A smaller Christmas is more this season


Photo Courtesy of Scott Heins/Getty Images/TNS

A couple celebrates Thanksgiving with friends by having dinner together over a Zoom video call on November 22, 2020 in New York City.

By Meghan Lyons, Special Sections Editor

Christmas is going to be a lot different this year. Usually, it goes something like this (at least for me): You wake up in the morning, and you dash down to the tree to tear up presents. The morning is time for immediate family, then, it’s time to go to the grandparents to see the rest of the extended family. All the children, aunts, uncles and cousins are there. It is chaotic. The room with the grand Christmas tree is packed to the brim with people and presents, like sardines. There is dinner, with the usual ham, occasionally burnt rolls and cheap wine — but it’ll do. And that’s Christmas, every year, same old.

Sure, I am a little blue. I don’t get to see my family, my cousins and my grandparents. But, at the same time, maybe a Christmas, a relaxing Christmas with just my immediate family, is okay. If it means that I will be keeping my at-risk grandparents safe, then I am overzealous to spend it at home on a much smaller scale celebration. If you or your family are ignoring the current pandemic and are planning on having a massive family get-together, please re-think it. Besides, a smaller Christmas is not so bad, why not change it up for once? Here are some reasons why a smaller Christmas is more this season.

You don’t have to spend as much money.

Oh no, the holidays. You know what that means? Blowing more money on gifts for your bratty cousins and nagging uncle again. But wait a minute — there is a pandemic! You don’t have to see extended family, which means less gifts! And buying less gifts means more money saved!

You don’t have to force yourself to make small talk.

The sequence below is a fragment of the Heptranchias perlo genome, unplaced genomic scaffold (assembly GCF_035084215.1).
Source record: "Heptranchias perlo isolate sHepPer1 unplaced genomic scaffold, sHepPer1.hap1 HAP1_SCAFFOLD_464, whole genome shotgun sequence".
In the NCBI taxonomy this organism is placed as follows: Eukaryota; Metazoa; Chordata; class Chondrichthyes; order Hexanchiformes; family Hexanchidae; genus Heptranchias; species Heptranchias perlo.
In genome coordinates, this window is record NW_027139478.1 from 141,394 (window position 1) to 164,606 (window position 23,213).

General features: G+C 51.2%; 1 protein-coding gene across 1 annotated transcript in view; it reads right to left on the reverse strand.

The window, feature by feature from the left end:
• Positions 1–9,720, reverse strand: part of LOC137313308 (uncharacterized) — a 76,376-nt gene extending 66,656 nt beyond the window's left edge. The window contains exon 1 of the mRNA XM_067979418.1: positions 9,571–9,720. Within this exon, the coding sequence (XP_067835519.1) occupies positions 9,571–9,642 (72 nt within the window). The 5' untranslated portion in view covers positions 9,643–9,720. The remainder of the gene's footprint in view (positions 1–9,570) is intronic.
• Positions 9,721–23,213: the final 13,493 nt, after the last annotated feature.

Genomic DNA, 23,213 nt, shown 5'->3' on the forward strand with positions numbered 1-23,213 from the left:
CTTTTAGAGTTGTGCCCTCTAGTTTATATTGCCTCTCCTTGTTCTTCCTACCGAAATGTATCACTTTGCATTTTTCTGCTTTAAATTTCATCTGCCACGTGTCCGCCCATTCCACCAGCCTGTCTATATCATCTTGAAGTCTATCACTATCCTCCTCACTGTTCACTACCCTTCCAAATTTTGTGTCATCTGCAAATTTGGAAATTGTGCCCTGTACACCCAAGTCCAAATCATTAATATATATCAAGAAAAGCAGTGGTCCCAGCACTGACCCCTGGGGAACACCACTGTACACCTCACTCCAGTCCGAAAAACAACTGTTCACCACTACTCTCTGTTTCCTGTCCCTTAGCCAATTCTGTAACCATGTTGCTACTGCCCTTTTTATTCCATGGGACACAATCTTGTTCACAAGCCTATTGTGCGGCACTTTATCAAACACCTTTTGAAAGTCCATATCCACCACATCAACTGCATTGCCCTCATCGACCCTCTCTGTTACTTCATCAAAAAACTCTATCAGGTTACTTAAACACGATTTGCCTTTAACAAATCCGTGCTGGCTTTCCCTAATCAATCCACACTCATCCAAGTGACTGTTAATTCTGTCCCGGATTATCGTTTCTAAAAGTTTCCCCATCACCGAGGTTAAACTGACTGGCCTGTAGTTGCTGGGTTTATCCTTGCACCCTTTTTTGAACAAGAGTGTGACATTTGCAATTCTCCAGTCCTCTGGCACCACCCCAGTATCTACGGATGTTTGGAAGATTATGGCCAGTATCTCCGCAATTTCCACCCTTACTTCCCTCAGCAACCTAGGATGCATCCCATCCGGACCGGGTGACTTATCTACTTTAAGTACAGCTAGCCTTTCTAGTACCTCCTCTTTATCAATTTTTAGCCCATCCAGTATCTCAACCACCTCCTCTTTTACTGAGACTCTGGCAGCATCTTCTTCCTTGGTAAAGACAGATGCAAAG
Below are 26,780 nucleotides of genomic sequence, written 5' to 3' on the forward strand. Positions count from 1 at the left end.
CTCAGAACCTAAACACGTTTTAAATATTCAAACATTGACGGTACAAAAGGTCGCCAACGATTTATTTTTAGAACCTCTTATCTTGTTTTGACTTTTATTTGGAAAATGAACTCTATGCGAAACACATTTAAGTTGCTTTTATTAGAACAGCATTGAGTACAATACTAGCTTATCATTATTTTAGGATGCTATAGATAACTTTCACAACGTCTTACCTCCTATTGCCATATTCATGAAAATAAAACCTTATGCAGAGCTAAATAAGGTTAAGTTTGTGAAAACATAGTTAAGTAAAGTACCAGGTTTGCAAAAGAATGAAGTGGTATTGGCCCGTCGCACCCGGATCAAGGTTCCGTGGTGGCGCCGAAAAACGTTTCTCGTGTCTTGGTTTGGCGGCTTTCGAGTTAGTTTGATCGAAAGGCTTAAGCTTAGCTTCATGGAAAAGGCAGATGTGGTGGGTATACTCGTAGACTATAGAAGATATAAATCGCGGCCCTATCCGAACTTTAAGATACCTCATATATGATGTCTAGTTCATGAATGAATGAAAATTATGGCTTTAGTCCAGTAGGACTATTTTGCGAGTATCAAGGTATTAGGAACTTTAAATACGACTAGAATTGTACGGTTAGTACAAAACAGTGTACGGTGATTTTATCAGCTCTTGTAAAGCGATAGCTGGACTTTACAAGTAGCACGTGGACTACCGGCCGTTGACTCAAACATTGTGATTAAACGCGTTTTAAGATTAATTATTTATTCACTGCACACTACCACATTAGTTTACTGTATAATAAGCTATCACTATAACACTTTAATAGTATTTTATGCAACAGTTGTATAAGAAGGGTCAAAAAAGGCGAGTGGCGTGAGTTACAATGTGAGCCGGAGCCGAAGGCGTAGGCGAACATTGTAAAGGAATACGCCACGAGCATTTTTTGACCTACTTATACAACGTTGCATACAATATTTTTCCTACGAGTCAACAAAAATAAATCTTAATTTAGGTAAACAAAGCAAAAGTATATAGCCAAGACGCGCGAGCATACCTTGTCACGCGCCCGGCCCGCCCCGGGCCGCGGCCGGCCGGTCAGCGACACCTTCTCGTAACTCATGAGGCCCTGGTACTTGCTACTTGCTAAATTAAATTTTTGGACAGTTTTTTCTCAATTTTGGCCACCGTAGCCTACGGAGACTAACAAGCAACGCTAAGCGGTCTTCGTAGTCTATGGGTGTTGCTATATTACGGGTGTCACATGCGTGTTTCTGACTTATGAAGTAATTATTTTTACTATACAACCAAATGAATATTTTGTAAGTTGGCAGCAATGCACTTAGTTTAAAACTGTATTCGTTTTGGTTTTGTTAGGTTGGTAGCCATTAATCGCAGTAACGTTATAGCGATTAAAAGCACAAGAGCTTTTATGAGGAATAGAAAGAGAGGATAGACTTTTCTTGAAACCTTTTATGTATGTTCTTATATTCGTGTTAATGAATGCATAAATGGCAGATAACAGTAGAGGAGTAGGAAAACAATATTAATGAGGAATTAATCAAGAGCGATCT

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    After the recent presidential election, you might be finding yourself dreading the fact that you will have to listen to conservative relatives whine. In order to avoid conflict, you just smile and nod, forcing yourself to internalize your anger.

    You get to spend Christmas with your pets.

    Leaving your house for holiday celebrations means leaving your pets all alone. This year, a lot of people are celebrating Christmas at home for the first time ever this year (at least for me). So, this year, I will finally be able to hang out for the entire day with my grouchy (but lovable) cat. You get to spend the entire day with your pets, and I think that is a beautiful thing.

    Leaving your house? Nope.

    Are you the type of person that prefers comfort to style? This holiday season, nobody can judge you for spending the entire day in your favorite pajama set. You can stay cozy by snuggling up with a nice cup of cocoa (or bottle of wine) without a care in the world. Worrying about how you look in front of your relatives is out of the picture. It is your home, your holiday, and you can do whatever you damn well please.

    Meghan is a junior in LAS

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